On Tuesday, Queen Elizabeth II’s remains were taken to London to lie in state in Westminster Hall.
The monarch’s coffin will be placed in the hall for people to pay their respects before it is eventually placed in the King George VI memorial chapel in St George’s Chapel at Windsor Castle.
The coffin that Elizabeth will rest in is unique. Like those of her mother and father, who are buried in the chapel, and that of her husband Prince Philip, who will soon be buried there with the queen, Elizabeth’s coffin is lined with lead.
The coffin was constructed around 30 years ago out of English oak that is believed to have been taken from the queen’s estate in Sandringham.
After the outer portion of the coffin was crafted, it was lined with lead.
The royal family has long opted for such coffins as the lead aids in the preservation of the body by preventing moisture from building up in the coffin and keeping it airtight.
Keeping the coffin as airtight as possible is important when the coffins are not buried underground.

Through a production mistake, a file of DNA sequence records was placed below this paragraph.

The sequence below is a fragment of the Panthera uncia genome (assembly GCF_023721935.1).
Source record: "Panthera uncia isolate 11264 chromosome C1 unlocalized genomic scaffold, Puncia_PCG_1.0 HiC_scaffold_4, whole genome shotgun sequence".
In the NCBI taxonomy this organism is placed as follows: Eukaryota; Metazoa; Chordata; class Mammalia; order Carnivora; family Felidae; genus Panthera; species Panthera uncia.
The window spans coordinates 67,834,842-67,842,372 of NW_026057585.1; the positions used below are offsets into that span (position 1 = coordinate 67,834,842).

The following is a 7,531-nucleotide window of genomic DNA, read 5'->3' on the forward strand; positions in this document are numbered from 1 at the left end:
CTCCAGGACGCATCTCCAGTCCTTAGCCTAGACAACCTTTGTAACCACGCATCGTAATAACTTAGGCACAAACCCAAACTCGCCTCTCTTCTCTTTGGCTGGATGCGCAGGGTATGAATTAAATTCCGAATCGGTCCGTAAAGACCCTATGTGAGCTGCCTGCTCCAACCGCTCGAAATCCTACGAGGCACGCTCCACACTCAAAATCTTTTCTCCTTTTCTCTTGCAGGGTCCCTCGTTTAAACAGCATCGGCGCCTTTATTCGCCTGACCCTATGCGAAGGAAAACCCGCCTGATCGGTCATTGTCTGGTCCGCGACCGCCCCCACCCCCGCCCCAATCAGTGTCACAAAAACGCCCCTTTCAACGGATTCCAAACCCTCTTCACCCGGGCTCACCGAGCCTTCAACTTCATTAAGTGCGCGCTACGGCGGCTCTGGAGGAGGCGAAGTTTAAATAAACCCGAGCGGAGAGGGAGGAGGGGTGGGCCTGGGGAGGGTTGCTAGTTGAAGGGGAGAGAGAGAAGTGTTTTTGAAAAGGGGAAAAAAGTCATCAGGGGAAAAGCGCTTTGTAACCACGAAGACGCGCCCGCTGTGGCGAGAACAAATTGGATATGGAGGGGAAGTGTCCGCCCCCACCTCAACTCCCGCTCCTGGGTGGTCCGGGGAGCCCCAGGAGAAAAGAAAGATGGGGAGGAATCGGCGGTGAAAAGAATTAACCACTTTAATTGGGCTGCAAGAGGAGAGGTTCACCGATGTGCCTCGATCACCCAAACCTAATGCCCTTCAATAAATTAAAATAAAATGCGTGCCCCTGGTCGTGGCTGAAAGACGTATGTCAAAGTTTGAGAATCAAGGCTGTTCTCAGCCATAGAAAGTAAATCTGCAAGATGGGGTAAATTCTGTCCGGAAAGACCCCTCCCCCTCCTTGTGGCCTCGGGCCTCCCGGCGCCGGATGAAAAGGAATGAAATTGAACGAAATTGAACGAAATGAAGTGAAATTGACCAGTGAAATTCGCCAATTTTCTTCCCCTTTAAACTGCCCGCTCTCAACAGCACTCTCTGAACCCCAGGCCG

Matthew Lymn Rose, managing director of A.W. Lymn, The Family Funeral Service, said “Most people are buried underground. If you have a coffin vault or a family chamber in a church then that coffin remains above ground and open to the elements. A sealed coffin is very important.”
Leverton & Sons, the family firm of undertakers who have worked closely with the royal household on the queen’s funeral arrangements, does not know who made the coffin, only that it came from the previous firm of royal funeral directors, Kenyons, Andrew Leverton told The Times.
It’s believed that the queen’s coffin was built at the same time as her husband’s.
In addition to sealing the coffin, the lead makes the coffin heavier. Instead of six pallbearers, eight pallbearers are needed to carry the coffin.